Prison Inmates
Prison Inmates

Imperative of Decongesting Nigeria’s Custodial Centres

EMERGENCY DIGEST- In the last few decades, there has been a steady rise in the population of inmates in Nigerian correctional centers, due to corresponding increase in the rate of crimes, across the country. A report showed that as of 1990, the average monthly inmate population was 54,000, while the total prison capacity was only 31,000, thus, resulting in an overcrowding figure of about 74.2 percent.

According to Rob Allen, a consultant on prison, probation, and youth justice, overcrowding is defined as the percentage of the occupancy rate that is greater than 100 per cent. The percentage of inmates held by a correctional facility defines the facility’s occupancy rate and how overcrowded it is.

The prison population in Nigeria is described as a “mixed grill” of adult males and females, young persons, criminal and civil lunatics, pregnant women, debtors, detainees, and first offenders. More than 60 percent of prison admissions are awaiting trial or being remanded in custody. Presently, Nigeria’s Correction facilities (NCS) are overcrowded by 37%, whereby 7 out of 10 inmates are awaiting trial.

Read also: Niger Chief Judge Frees 31 Prison Inmates

As of October 4, 2021 the NCS data on the Summary of Inmate Population by Convict and Persons Awaiting Trial revealed that their facilities hold 37% more inmates, than it is designed to.

Meanwhile, scholars and pundits have identified the factors responsible for overcrowding in correctional centers. These include; delays in the administration of justice, overuse of prison sentences by judges, over-criminalization, and lack of adequate resources to build new prisons. Some side effects that inmates have experienced as a result of overcrowding include damage to physical and mental health (including post-traumatic stress disorders after release) and gross violation of human rights.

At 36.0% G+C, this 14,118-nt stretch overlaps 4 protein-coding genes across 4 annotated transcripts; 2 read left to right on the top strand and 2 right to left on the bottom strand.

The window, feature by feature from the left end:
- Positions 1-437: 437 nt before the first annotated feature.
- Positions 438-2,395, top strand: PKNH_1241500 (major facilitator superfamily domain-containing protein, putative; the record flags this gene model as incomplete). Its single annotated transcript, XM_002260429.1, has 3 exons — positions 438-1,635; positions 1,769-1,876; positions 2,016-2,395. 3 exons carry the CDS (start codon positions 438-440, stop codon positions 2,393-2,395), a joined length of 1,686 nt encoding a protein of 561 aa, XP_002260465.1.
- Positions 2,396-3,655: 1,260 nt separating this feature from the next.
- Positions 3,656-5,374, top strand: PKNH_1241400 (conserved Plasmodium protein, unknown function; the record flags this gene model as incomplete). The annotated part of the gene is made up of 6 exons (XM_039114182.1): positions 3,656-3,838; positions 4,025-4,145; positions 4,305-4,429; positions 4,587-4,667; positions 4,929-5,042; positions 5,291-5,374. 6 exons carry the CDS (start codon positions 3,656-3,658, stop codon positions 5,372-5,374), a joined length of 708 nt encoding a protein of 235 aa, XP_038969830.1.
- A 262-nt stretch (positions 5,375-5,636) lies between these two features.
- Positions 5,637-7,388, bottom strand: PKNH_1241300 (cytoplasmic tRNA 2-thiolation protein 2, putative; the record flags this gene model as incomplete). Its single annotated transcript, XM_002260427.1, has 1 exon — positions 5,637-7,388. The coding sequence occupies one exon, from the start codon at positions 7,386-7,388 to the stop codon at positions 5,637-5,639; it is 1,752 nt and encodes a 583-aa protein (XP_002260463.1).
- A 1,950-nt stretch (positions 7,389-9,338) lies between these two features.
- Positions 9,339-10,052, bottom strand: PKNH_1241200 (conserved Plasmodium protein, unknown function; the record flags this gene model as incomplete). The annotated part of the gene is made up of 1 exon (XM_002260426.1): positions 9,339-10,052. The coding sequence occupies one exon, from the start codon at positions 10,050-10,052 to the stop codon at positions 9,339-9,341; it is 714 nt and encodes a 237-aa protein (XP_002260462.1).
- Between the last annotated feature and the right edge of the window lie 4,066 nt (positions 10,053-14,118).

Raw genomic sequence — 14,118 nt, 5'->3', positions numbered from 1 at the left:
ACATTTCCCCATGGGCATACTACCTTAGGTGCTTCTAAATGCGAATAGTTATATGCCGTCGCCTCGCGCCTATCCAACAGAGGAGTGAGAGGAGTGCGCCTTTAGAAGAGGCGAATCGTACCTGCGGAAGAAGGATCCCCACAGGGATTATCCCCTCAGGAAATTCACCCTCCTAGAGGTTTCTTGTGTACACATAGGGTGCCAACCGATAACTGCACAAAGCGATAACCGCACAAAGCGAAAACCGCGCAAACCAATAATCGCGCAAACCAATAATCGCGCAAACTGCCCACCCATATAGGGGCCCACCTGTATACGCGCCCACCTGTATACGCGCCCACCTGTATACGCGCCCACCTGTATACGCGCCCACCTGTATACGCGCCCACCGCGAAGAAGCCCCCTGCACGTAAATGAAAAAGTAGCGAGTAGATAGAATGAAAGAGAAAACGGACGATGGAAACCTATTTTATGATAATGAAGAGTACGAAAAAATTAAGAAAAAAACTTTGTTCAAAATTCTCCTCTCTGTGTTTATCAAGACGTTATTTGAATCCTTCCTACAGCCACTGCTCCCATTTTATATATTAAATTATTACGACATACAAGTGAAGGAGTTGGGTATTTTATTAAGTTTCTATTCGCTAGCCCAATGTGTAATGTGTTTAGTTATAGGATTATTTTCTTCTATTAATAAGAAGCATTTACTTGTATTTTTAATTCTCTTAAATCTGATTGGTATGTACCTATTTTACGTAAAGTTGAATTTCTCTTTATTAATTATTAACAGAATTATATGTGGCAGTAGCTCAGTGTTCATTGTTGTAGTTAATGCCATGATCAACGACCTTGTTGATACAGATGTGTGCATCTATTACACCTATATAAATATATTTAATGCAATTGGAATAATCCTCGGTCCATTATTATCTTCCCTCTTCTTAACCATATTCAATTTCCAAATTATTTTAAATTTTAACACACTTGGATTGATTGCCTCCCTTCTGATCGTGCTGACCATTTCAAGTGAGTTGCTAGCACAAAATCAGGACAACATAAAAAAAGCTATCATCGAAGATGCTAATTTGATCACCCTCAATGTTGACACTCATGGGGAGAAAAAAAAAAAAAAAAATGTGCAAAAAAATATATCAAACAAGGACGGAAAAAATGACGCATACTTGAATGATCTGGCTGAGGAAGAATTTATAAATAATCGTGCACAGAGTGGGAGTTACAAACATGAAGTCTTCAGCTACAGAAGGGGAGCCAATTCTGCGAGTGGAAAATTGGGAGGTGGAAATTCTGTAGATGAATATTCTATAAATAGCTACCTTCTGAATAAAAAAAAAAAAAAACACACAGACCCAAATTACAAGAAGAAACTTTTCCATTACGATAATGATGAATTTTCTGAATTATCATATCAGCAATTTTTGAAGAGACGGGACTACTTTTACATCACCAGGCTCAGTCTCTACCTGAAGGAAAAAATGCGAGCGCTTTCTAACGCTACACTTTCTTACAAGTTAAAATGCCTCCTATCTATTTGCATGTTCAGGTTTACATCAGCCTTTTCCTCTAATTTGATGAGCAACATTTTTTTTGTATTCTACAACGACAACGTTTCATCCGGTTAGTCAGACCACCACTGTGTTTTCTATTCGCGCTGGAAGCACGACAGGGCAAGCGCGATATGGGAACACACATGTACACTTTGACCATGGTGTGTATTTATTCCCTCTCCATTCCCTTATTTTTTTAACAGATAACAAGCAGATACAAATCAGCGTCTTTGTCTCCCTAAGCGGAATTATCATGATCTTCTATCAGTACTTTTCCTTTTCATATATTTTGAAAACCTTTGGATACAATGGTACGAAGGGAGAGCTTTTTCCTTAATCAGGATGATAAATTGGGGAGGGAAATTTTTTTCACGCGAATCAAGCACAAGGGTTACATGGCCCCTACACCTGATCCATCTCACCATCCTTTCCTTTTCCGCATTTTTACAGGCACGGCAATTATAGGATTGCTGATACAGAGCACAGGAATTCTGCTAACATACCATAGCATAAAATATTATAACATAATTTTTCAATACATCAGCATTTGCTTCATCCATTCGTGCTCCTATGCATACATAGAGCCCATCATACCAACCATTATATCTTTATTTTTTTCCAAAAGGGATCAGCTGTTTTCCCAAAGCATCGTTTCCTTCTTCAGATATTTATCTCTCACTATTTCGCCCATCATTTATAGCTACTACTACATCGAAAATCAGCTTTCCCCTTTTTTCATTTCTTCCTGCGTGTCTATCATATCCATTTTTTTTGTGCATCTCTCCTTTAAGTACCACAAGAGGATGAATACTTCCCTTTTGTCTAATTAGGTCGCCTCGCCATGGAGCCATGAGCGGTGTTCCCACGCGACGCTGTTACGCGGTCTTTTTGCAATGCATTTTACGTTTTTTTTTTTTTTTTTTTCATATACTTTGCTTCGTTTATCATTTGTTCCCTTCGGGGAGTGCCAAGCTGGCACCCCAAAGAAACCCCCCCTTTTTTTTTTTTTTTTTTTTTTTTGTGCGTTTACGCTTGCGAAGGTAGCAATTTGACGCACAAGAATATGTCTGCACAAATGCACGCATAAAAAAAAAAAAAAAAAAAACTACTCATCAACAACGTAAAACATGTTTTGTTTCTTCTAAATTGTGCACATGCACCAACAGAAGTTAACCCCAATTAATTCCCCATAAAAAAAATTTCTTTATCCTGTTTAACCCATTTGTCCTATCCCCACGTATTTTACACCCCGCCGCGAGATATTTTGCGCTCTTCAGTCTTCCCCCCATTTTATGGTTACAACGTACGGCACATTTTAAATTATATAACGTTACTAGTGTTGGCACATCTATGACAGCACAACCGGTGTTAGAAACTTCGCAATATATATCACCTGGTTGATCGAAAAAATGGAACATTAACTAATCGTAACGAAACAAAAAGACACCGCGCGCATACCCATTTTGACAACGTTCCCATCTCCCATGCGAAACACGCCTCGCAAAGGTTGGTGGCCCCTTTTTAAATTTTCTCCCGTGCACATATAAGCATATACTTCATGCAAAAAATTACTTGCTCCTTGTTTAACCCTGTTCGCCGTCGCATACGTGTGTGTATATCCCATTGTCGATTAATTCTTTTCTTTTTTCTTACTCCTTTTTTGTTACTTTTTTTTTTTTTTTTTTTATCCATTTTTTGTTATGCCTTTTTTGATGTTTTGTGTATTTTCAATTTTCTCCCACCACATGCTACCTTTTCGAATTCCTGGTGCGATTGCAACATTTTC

A report released by the Nigeria’s National Bureau of Statistics (NBS) reiterated the fact that overcrowding in correctional facilities is due to inmates serving time without being sentenced. The report also highlighted flaws in Nigeria’s criminal justice system, especially such that the correction facilities are inadequate to accommodate the number of prisoners or detainees sent in from the courts. Additionally, these prisoners are held in very crowded and appalling conditions.

Therefore, it is high time that the government and other concerned authorities stop treating the issue of congestion in Nigerian custodial centers with levity. Plausible measure to be taken include; the adoption of an alternative form of punishment that is non-custodial measures, which are restorative and transformative in nature.  The restorative and transformative justice approaches will require first time offenders receive intervention that would help them not to commit crime again. Such intervention can be in the form of providing the person with useful employment that would help the ex-convict maintain a meaningful life after release from prison.

Similarly, families of inmates should be given adequate group counseling on how to relate cordially with the ex-convicts upon release from detention. This is very vital in building a strong and closely connected support group that encourages the decrease in the chances of the ex-convict committing crime again.

Believe you me, a holistic implementation as well as adhering strictly to these recommendations will definitely facilitates the decongestion of Nigerian correctional facilities, scattered across the country.

 

 

 

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